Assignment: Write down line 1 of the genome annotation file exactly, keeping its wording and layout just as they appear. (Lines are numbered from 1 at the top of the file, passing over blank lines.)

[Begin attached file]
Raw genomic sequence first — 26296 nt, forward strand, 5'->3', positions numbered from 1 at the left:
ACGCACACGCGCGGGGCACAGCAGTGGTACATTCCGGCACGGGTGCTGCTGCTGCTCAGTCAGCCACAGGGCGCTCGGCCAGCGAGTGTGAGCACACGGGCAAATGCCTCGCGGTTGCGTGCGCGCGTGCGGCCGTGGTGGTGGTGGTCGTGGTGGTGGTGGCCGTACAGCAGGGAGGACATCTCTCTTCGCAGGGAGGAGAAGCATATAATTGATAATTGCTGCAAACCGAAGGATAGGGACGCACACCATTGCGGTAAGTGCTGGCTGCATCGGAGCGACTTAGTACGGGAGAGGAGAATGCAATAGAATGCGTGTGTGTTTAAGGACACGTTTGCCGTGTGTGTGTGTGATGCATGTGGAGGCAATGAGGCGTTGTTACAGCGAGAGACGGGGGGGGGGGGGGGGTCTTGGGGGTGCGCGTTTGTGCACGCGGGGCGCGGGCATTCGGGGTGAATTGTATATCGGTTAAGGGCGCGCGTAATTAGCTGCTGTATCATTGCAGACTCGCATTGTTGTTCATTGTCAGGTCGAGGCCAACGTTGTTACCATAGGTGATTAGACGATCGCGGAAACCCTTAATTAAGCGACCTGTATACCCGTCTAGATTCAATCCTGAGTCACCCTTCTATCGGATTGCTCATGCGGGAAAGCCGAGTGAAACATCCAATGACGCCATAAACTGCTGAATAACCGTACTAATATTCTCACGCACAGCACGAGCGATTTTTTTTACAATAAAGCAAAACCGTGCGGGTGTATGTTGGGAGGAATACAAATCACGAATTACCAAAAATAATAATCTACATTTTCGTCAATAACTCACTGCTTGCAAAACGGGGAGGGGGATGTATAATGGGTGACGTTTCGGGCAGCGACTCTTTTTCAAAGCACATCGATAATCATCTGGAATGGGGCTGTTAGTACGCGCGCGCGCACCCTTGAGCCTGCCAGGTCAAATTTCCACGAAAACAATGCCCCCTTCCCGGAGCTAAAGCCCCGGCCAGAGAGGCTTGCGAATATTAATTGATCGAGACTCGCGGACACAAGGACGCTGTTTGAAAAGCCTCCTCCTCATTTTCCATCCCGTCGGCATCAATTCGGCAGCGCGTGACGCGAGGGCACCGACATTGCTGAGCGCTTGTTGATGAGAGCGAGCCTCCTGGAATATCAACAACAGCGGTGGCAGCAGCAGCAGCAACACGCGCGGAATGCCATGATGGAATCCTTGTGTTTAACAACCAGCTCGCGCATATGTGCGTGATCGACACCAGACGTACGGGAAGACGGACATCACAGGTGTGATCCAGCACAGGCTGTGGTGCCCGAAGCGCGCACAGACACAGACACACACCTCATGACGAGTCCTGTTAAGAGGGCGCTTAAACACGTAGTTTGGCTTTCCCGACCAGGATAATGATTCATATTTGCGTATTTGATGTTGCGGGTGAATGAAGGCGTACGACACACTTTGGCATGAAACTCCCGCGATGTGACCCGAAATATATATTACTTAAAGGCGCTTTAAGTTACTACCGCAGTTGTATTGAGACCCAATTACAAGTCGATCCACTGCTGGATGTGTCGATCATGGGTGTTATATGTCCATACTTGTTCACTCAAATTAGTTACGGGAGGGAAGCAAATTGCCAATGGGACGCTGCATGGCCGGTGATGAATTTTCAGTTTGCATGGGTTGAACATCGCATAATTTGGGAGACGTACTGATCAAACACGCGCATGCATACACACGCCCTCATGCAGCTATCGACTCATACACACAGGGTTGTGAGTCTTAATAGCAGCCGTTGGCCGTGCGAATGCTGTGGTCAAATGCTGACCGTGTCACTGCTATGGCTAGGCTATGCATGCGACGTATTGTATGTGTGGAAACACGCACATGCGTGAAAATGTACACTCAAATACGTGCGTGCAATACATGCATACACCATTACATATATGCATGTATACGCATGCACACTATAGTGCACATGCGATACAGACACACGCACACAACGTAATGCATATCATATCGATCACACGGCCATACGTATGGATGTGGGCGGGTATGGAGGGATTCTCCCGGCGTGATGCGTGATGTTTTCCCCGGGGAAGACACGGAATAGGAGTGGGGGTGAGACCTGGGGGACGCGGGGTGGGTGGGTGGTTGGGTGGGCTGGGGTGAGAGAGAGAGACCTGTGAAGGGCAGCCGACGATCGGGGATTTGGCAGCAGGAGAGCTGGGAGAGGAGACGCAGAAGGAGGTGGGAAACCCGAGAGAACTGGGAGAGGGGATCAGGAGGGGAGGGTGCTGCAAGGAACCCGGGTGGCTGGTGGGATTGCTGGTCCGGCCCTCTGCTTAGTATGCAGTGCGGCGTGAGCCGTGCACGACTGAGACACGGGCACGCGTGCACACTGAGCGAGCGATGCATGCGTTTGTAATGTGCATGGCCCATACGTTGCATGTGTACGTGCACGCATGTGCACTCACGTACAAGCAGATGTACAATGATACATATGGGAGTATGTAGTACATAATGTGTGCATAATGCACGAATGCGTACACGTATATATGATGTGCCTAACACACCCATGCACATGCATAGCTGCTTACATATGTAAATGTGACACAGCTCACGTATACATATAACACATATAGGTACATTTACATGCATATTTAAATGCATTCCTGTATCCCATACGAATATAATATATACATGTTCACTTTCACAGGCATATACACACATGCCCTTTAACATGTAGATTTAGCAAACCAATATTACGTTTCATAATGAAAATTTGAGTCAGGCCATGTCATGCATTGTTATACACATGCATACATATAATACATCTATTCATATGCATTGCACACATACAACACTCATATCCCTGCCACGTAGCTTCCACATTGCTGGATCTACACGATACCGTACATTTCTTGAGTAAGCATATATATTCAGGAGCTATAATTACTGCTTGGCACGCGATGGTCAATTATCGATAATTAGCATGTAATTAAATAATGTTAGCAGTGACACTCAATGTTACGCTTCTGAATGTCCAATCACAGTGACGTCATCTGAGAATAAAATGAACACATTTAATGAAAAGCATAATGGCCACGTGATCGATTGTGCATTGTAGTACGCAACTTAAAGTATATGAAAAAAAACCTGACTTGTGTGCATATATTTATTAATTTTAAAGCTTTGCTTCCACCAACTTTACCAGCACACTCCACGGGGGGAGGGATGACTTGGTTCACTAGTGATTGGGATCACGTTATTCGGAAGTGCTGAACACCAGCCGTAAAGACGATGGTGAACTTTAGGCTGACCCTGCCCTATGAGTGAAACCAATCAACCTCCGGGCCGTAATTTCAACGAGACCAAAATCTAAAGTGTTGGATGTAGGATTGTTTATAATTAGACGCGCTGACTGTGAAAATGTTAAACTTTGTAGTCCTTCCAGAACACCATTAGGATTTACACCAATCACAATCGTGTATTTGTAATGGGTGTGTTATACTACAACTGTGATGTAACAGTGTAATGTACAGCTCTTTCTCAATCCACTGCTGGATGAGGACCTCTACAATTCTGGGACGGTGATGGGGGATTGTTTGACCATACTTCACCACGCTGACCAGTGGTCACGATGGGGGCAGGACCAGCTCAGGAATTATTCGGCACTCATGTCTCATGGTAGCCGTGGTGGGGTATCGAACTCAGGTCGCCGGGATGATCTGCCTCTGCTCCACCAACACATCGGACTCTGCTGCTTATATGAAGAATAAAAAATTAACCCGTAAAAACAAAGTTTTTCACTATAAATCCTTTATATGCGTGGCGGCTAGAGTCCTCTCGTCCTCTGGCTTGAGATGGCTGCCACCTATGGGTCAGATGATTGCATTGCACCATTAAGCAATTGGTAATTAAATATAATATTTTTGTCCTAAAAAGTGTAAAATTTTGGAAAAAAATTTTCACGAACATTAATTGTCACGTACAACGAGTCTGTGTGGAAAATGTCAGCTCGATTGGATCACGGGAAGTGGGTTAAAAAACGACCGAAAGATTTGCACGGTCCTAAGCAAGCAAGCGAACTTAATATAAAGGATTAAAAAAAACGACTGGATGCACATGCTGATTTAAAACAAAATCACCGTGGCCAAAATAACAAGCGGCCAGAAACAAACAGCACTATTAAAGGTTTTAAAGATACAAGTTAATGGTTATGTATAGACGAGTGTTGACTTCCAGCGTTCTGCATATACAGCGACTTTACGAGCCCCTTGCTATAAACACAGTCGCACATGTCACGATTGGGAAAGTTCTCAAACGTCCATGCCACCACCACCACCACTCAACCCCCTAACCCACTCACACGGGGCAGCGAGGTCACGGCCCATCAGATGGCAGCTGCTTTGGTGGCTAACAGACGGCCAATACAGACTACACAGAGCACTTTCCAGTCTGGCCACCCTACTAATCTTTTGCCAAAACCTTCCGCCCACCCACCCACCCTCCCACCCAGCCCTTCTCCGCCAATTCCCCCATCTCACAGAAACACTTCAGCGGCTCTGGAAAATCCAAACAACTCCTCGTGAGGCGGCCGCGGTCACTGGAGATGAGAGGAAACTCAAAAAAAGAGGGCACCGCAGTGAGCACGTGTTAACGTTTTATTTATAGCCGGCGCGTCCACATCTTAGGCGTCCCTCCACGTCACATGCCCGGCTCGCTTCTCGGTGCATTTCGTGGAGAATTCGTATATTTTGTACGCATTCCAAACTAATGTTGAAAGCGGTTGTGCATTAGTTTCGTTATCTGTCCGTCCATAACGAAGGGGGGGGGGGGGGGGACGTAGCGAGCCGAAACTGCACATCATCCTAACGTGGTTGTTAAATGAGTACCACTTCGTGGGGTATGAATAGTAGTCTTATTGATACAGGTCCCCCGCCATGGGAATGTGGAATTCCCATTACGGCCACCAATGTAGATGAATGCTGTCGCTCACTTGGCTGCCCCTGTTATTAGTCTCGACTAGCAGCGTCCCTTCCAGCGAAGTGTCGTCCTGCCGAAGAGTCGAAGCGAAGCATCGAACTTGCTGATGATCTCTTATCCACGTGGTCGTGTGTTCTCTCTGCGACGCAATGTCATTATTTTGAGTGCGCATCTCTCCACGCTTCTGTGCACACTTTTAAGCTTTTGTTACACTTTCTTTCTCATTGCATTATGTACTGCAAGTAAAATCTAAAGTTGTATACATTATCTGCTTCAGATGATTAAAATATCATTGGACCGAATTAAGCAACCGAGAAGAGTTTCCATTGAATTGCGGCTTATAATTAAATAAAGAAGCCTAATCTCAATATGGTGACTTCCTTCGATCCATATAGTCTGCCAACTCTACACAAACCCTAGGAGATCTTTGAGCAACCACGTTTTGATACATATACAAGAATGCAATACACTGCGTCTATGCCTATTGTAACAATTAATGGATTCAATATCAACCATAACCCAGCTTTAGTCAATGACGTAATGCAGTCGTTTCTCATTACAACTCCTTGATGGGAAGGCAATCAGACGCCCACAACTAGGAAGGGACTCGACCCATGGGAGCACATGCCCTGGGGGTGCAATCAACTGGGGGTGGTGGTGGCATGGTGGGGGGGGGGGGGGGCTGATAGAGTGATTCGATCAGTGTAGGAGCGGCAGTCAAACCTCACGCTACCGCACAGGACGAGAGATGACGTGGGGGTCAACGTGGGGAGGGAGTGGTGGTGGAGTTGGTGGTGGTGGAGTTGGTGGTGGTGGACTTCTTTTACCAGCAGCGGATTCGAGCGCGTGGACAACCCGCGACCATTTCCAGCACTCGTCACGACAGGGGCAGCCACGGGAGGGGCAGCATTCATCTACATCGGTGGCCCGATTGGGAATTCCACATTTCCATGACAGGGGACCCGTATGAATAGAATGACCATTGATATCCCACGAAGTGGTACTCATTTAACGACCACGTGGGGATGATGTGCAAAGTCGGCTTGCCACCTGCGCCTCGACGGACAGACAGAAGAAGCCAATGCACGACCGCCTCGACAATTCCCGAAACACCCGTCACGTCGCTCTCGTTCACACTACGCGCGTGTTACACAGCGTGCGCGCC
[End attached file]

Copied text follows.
Raw genomic sequence first — 26296 nt, forward strand, 5'->3', positions numbered from 1 at the left: